CAUTION: Investments in the stock market can and do lose money; they can also provide significant dividend income and rewarding increases in share value. The companies I list here manufacture athletic shoes, a product whose sales are relatively unpredictable and subject to the whims of consumer demand. Past performance is no guarantee of future performance. This data is historical... using historical information is akin to running backwards (it can be a good exercise but be very careful about running into the unexpected). Potential investors should examine all available data about a given stock, including but not limited to Securities and Exchange Commission filings, before investing.
For those who have asked, I Just Did It: bought about $1000 of adidas Group (made enough to buy almost any pair of sneakers they sell) and about $1000 of Nike (made enough to buy five pairs of Chucks). On the other hand, but if you want to buy stock to make money: also consider Airbus Group, Boeing, or Dr Pepper Snapple Group.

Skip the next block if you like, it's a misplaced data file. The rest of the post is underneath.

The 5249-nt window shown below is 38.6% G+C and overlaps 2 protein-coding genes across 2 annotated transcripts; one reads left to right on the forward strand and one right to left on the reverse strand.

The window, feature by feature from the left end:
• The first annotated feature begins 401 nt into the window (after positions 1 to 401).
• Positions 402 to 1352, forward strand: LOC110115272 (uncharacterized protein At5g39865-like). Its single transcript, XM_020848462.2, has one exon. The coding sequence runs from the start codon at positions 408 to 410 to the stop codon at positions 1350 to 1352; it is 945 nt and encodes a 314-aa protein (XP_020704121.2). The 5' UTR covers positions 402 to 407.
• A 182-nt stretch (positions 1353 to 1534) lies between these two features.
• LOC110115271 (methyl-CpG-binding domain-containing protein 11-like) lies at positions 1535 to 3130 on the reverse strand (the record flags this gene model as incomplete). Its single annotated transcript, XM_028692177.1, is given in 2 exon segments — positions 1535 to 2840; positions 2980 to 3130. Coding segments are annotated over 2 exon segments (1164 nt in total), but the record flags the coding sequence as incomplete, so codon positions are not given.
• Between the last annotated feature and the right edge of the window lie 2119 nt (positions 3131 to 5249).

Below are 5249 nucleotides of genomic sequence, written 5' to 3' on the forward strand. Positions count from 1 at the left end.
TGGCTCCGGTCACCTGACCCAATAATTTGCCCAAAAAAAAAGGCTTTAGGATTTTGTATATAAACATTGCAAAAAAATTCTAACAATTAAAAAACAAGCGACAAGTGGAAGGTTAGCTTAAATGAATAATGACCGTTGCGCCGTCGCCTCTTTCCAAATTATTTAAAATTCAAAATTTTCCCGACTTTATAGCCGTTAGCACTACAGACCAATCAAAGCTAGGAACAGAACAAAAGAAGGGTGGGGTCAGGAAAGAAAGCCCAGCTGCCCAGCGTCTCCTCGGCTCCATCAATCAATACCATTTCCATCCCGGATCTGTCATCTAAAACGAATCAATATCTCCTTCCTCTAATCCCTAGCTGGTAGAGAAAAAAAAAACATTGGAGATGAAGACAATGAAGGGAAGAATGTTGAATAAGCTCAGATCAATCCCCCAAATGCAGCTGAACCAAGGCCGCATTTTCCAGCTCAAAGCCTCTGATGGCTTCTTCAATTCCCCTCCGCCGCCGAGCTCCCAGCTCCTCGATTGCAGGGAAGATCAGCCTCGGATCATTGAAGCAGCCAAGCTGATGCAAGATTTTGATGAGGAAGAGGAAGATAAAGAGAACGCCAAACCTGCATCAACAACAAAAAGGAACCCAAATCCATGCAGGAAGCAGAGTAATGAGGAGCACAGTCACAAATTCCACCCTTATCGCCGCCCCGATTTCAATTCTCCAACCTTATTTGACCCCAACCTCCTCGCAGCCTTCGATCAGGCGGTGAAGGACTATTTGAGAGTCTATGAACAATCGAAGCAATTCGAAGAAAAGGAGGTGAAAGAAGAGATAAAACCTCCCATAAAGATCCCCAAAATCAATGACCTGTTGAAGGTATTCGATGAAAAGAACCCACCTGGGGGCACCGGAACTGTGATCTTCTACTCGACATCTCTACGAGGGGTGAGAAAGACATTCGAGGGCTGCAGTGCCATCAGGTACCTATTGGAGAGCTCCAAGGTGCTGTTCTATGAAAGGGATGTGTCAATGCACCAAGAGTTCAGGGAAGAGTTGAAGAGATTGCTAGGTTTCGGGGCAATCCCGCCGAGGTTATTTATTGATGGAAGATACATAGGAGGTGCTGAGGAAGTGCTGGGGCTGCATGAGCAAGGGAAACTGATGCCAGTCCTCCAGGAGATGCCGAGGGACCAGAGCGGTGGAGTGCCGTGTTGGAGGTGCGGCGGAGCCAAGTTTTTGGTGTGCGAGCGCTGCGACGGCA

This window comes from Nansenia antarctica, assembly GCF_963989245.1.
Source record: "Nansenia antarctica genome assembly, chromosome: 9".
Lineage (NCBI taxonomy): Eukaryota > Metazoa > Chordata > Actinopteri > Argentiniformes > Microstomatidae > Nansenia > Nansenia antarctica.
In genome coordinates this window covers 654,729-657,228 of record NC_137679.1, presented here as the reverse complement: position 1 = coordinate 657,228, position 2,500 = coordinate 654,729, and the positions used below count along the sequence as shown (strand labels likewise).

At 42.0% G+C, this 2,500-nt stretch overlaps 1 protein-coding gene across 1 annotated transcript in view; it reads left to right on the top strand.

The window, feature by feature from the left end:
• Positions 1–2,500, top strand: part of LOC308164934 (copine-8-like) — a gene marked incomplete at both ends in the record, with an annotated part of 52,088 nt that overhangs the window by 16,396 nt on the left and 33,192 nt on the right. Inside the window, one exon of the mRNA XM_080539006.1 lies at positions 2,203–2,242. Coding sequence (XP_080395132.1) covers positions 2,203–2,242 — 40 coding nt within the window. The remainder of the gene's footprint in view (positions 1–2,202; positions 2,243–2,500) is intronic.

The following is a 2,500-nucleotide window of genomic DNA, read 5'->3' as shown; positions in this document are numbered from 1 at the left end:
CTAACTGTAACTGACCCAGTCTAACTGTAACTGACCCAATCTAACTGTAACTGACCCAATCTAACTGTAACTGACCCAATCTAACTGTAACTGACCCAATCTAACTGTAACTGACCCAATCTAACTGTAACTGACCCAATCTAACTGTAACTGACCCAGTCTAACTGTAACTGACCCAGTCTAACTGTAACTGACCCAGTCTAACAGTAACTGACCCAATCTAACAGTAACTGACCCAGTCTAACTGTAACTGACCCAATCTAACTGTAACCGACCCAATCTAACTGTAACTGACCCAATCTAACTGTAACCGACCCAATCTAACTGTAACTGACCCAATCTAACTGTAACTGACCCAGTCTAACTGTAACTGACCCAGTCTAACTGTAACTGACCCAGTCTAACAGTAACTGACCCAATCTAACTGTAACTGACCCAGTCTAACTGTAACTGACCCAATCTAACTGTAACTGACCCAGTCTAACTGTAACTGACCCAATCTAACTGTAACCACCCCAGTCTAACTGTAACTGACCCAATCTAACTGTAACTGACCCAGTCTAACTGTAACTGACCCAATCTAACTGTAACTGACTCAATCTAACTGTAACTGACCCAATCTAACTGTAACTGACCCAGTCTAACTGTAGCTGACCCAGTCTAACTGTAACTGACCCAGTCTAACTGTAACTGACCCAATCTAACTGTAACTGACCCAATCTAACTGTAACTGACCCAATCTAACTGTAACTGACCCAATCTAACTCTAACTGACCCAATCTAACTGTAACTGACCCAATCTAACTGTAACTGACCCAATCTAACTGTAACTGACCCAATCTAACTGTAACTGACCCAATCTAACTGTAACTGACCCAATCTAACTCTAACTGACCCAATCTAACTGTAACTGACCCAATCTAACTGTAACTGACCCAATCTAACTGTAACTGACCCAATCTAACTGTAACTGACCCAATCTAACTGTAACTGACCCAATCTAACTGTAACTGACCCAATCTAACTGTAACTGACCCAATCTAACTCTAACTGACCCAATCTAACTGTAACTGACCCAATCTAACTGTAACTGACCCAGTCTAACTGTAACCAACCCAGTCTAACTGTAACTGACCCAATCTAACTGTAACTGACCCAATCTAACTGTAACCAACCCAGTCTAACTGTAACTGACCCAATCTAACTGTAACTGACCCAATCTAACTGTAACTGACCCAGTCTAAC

After scanning the EDGAR database of the Securities and Exchange Commission for the appropriate Standard Industrial Codes, I found ten athletic shoe companies represented in the stock market.
Of these ten, only three of them made money for their investors in 1995... and two of those are no longer traded!
The big winner for 1995 was the American Depository Receipts of FILA (no longer traded). Investors doubled their money during 1995.
stock showed a 86% return during 1995.
Bringing up the rear in the money making race was Vans (now part of clothing maker VF Corporation), with an 6% return during 1995.
Continue onward to view 1996's
Back to the top of "Charlie's Sneaker Pages!"
Last Updated: 23 February 2017
Click here to send E-mail to Charlie.
Charlie's Sneaker Pages copyright 1995-2021 by Charles L. Perrin.
READERS PLEASE NOTE: Names of athletic shoe manufacturers, shoe styles, and technologies may be trademarked by the manufacturers. Charlie's Sneaker Pages uses these names solely to describe the shoes with the same familiar nomenclature used by the manufacturer and recognized by the reader.